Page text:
TEACHER OF THE YEAR: Eloise Ford gives a life-saving lesson

Published 8:00 am Saturday, January 28, 2023

This article is part of a series by The Vicksburg Post, in partnership with the Vicksburg-Warren County Chamber of Commerce, featuring each of the nominees for teacher of the year honors. 

Eloise Ford, a Health Science Instructor at Hinds Community College-Vicksburg, teaches real-life lessons that can save a life. 

Ford is a finalist for the Vicksburg-Warren County Chamber of Commerce’s Educator of the Year award. The chamber will select and announce one elementary and one secondary teacher of the year at the chamber luncheon on Feb. 15. The winner of each award will receive $1,000 from Ameristar Casino and the runner-up for each award will receive $500 from Mutual Credit Union. 

Email newsletter signup

Sign up for The Vicksburg Post's free newsletters

Check which newsletters you would like to receive
  • Vicksburg News: Sent daily at 5 am
  • Vicksburg Sports: Sent daily at 10 am
  • Vicksburg Living: Sent on 15th of each month

She started as a nurse’s aide in 1977 at Hinds Community College. Then in 1982, Ford became a licensed practical nurse at Hinds Community College. She then received her bachelor of science in nursing from Alcorn State University in 1992. Ford has worked as the Health Science Instructor at Hinds Community College Career and Technical Center on the Vicksburg campus since 2002.

An example of a life-saving lesson Ford teaches to her students is cardiopulmonary resuscitation (CPR) and basic life support (BLS).

“My beliefs about teaching are demonstrated in this lesson in that this lesson demonstrates saving lives,” Ford said. “I believe that the health care profession is an ‘all in’ profession, which means that you have to be fully committed to the profession and that commitment drives you to save and preserve lives.”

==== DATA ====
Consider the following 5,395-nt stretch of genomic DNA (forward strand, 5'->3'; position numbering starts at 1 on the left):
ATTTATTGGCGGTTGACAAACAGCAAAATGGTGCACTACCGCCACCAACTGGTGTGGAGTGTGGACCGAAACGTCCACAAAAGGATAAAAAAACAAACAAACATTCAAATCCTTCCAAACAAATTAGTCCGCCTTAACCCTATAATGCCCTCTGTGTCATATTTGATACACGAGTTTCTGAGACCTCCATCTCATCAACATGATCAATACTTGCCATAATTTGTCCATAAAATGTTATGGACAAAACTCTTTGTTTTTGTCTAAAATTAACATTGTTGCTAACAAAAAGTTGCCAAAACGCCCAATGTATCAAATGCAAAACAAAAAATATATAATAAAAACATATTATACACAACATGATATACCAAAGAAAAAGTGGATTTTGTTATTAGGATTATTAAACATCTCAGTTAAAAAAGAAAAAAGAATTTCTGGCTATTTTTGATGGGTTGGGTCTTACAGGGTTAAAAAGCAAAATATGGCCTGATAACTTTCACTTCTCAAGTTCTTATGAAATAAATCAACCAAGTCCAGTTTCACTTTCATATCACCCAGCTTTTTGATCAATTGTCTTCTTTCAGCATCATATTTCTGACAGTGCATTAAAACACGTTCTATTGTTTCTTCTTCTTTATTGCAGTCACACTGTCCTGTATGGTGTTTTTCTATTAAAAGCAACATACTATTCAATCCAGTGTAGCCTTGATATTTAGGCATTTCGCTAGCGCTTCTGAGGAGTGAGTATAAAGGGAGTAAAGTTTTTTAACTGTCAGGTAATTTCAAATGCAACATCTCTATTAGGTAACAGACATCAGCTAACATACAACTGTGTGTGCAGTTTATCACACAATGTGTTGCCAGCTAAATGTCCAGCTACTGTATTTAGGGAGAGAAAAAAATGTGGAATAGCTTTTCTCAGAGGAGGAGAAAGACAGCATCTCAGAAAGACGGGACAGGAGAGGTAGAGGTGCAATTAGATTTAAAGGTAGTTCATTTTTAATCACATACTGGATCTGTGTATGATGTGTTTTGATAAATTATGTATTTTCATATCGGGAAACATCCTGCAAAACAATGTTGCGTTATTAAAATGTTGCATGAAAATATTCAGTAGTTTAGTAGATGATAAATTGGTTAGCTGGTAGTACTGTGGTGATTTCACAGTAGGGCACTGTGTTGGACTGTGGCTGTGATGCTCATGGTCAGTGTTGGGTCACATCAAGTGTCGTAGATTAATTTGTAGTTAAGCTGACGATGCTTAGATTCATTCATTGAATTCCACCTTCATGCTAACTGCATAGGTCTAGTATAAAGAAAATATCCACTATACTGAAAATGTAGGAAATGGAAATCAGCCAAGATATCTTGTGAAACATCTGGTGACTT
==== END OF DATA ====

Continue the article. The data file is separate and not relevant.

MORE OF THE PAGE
Students learn how to give CPR/BLS with the help of CPR manikins and videos.

“After the lesson, each student is required to perform or reciprocate hands-on demonstrations and written evaluations of the lesson taught,” she said.

Not only does this lesson give students the information they need to help save a life, but it also allows them to decide if they should pursue a career in healthcare.

“As a result of this specific lesson, my students verbalize interest in health-related fields and find that this lesson is useful in many other health-related occupations,” Ford said.

To further her students’ education in health science, Ford said she tries to stay up-to-date with the healthcare industry.

“As a healthcare provider, I stay connected and updated with the healthcare industry so that I can bring the knowledge I obtained back to the students in the lab/classroom setting,” Ford said.

She also makes sure her students have all the resources they need to understand each lesson which includes the learning lab, modern-day medical equipment, smartboards and mannequins. 

These resources help, especially when she gives a lesson on CPR/BLS. After her lesson on CPR/BLS she said that “95 percent of her students were successful in reciprocating demonstrations required to become CPR certified and pass a national written exam (American Heart Association) and received their BLS certification.”